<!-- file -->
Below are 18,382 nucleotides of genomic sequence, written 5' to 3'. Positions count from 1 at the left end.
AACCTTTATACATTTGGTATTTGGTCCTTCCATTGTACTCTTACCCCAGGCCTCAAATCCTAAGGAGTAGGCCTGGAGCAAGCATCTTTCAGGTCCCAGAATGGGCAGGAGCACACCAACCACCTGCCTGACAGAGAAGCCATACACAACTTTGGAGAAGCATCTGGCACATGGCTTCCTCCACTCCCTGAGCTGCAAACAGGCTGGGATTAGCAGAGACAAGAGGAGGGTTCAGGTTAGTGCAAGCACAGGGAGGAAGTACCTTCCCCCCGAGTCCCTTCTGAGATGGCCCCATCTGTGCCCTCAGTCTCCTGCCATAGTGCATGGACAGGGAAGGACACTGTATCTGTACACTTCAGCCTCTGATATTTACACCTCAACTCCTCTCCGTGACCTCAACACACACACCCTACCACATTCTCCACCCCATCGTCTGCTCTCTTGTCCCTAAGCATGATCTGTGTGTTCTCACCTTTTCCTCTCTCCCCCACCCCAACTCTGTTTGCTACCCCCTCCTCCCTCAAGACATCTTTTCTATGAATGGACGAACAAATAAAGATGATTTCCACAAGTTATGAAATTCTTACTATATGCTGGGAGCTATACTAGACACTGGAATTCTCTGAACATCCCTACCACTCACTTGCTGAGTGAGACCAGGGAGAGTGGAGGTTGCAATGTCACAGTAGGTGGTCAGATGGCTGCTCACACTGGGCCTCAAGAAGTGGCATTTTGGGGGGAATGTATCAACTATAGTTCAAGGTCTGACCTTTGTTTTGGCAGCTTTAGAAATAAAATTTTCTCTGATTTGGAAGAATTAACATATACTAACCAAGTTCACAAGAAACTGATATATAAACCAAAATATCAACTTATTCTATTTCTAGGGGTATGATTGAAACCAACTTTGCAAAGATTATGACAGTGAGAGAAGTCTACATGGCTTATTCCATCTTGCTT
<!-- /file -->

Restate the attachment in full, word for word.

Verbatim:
Below are 18,382 nucleotides of genomic sequence, written 5' to 3'. Positions count from 1 at the left end.
AACCTTTATACATTTGGTATTTGGTCCTTCCATTGTACTCTTACCCCAGGCCTCAAATCCTAAGGAGTAGGCCTGGAGCAAGCATCTTTCAGGTCCCAGAATGGGCAGGAGCACACCAACCACCTGCCTGACAGAGAAGCCATACACAACTTTGGAGAAGCATCTGGCACATGGCTTCCTCCACTCCCTGAGCTGCAAACAGGCTGGGATTAGCAGAGACAAGAGGAGGGTTCAGGTTAGTGCAAGCACAGGGAGGAAGTACCTTCCCCCCGAGTCCCTTCTGAGATGGCCCCATCTGTGCCCTCAGTCTCCTGCCATAGTGCATGGACAGGGAAGGACACTGTATCTGTACACTTCAGCCTCTGATATTTACACCTCAACTCCTCTCCGTGACCTCAACACACACACCCTACCACATTCTCCACCCCATCGTCTGCTCTCTTGTCCCTAAGCATGATCTGTGTGTTCTCACCTTTTCCTCTCTCCCCCACCCCAACTCTGTTTGCTACCCCCTCCTCCCTCAAGACATCTTTTCTATGAATGGACGAACAAATAAAGATGATTTCCACAAGTTATGAAATTCTTACTATATGCTGGGAGCTATACTAGACACTGGAATTCTCTGAACATCCCTACCACTCACTTGCTGAGTGAGACCAGGGAGAGTGGAGGTTGCAATGTCACAGTAGGTGGTCAGATGGCTGCTCACACTGGGCCTCAAGAAGTGGCATTTTGGGGGGAATGTATCAACTATAGTTCAAGGTCTGACCTTTGTTTTGGCAGCTTTAGAAATAAAATTTTCTCTGATTTGGAAGAATTAACATATACTAACCAAGTTCACAAGAAACTGATATATAAACCAAAATATCAACTTATTCTATTTCTAGGGGTATGATTGAAACCAACTTTGCAAAGATTATGACAGTGAGAGAAGTCTACATGGCTTATTCCATCTTGCTT